Source maps are a great invention that is meant to simplify life by allowing developers to debug the original code (the one that they actually write, whatever language it is) on production.
However, using them is pretty hard in any of existing build systems whenever you have at least one plugin in your build pipeline - and you most likely do - that doesn't support emitting them or even consuming from previous step; some plugins even treat code as simple strings discarding all it's inner logic and structure.
Your code isn't just a string. It has a soul and rich inner world and aster is built to treat it like that. As result, it provides complex yet easy and fast transformations that are transparent for browser debugger out of the box.
You can think of aster for JS as of rework for CSS.
Definitely no! aster doesn't try to fight your favorite build system. It has only one specific area that it's exceptionally good at - code processing. Everything else (CSS, images, publishing to CDN, etc.) is left for generic builders, and you can use them together.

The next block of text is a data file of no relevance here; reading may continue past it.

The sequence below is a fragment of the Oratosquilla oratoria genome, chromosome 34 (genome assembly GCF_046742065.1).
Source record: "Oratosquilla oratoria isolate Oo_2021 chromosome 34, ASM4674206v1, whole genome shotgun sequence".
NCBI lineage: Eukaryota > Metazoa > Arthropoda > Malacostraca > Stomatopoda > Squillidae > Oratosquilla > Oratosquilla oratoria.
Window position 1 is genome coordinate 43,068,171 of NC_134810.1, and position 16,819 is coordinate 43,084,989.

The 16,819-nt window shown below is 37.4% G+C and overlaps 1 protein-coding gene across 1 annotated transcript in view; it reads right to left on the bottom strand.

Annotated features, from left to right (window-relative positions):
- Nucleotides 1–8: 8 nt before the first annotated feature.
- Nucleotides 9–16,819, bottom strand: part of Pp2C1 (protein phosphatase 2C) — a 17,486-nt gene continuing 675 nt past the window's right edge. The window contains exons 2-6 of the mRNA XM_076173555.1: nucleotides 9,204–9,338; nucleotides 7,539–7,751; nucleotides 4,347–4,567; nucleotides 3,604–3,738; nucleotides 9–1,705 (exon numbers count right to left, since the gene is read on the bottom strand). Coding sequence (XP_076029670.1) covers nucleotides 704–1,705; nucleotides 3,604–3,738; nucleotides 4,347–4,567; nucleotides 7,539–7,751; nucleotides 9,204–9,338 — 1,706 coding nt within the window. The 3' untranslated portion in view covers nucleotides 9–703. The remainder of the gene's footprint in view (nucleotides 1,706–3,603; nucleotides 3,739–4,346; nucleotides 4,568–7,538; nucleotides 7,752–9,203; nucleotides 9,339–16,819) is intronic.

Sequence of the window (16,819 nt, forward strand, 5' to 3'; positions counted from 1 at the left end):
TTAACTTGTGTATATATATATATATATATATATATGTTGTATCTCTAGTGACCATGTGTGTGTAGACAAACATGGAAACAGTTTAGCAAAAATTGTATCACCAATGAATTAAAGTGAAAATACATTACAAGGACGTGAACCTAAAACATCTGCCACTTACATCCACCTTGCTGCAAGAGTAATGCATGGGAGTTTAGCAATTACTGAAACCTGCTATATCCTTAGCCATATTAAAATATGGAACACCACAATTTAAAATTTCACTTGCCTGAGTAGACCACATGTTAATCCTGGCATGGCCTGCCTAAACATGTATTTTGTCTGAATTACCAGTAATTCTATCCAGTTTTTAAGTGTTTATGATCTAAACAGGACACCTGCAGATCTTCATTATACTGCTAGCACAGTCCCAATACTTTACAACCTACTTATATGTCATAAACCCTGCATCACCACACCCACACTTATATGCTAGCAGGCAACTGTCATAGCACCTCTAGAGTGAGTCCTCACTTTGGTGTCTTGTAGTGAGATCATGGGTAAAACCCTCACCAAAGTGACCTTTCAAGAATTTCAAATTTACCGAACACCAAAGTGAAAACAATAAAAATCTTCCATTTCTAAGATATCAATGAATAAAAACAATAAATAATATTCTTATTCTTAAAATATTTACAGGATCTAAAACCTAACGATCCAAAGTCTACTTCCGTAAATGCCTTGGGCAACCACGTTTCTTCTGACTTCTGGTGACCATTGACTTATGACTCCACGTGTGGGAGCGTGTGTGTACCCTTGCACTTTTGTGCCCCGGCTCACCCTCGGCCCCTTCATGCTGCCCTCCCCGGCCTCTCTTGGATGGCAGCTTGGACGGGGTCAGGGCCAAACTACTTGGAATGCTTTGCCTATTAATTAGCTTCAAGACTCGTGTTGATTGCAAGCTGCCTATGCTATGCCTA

Currently there are following bindings:
If you wish, you can define aster pipeline as custom task in any existing build system on your own since aster uses RxJS under the hood, which is interoperable with events, streams, promises, callbacks and any other asynchronous primitives and patterns out of the box.
aster is completely modular and main package is just a centralized API wrapper for core parts published as separate modules (check out their documentations for details):
aster as a development dependency:
npm install --save-dev aster
Then, create build script and use it. Example (
aster doesn't provide task runner - npm is already good one, and we don't want to create one more bicycle. You can simply define every needed task as separate script, or use aster as part of existing builder as mentioned before.
Check out aster's Yeoman generator.
It automizes the process of creating basic skeleton and Github repo for your plugin in few easy steps. When created, you just need to modify
test.js files to reflect your intended plugin's functionality (detailed hints included right in code).